Zibby: It’s true. If people want to support the things that you support, what are you involved in? How should they support it?

Katherine: I honestly try to support a lot of local organizations because there are truly heroic people doing acts of God, being able to go to local shelters, take certain animals off the “do not kill” list and being able to house them on their own or pay for surgeries or do things that are just truly incredible. I find a lot of people that are local in the LA area that I choose to support. I also do a lot of work with Best Friends Animal Society. They have huge reach and help animals of all different shapes and sizes. Being able to do that is really special as well. I also work with ASPCA. There’s a lot of different animal organizations that I love to work with and love supporting. They do amazing work on the ground and also bigger initiatives to help change big issues in America. I’m grateful that they exist and also to be able to work with them.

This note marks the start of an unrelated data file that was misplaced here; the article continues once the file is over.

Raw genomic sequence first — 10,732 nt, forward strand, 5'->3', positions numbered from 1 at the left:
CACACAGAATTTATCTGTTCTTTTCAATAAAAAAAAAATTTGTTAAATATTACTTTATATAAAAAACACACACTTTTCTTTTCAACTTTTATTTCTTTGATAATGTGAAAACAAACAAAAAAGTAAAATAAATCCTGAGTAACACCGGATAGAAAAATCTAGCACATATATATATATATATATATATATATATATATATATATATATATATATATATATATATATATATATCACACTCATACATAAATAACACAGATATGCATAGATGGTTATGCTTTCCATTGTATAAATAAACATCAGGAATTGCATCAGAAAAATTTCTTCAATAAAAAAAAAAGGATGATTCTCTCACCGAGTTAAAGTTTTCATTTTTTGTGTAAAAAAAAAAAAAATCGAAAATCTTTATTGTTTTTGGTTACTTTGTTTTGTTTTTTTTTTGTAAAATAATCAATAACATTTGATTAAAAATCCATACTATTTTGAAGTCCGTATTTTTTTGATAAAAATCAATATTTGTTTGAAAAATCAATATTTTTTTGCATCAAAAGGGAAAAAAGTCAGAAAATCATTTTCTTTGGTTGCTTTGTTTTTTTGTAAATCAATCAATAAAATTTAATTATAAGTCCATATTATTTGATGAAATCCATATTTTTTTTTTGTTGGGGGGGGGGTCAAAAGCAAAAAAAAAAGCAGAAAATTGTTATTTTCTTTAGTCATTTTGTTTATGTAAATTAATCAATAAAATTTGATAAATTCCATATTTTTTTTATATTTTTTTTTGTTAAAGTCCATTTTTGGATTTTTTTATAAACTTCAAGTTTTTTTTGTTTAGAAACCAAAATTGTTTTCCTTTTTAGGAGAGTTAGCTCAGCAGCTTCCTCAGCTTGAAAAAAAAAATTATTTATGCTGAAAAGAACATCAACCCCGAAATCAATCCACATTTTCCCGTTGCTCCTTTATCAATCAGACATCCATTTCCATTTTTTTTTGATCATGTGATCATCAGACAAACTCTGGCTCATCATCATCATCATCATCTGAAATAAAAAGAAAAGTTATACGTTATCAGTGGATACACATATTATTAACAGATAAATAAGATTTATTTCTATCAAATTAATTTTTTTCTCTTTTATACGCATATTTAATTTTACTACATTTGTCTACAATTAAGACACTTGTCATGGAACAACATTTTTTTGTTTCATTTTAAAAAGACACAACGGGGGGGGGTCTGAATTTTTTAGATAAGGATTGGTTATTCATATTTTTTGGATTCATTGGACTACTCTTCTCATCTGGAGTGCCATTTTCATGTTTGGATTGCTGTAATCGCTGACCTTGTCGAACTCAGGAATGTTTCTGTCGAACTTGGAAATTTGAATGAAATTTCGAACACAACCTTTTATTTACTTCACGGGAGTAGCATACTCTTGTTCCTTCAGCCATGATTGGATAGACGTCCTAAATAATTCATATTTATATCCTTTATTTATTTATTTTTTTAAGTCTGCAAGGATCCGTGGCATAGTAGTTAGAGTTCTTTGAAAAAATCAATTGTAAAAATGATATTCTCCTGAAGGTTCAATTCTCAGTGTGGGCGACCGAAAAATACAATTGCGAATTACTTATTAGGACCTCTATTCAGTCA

Zibby: Good for you. That’s really nice, really awesome.

Katherine: Thank you.

Zibby: Last time we talked on the show — I don’t even know if you remember. It was a long time ago. It was about The Gift of Forgiveness, your last book, and all of that. Have you thought about adapting some of those messages into a children’s book?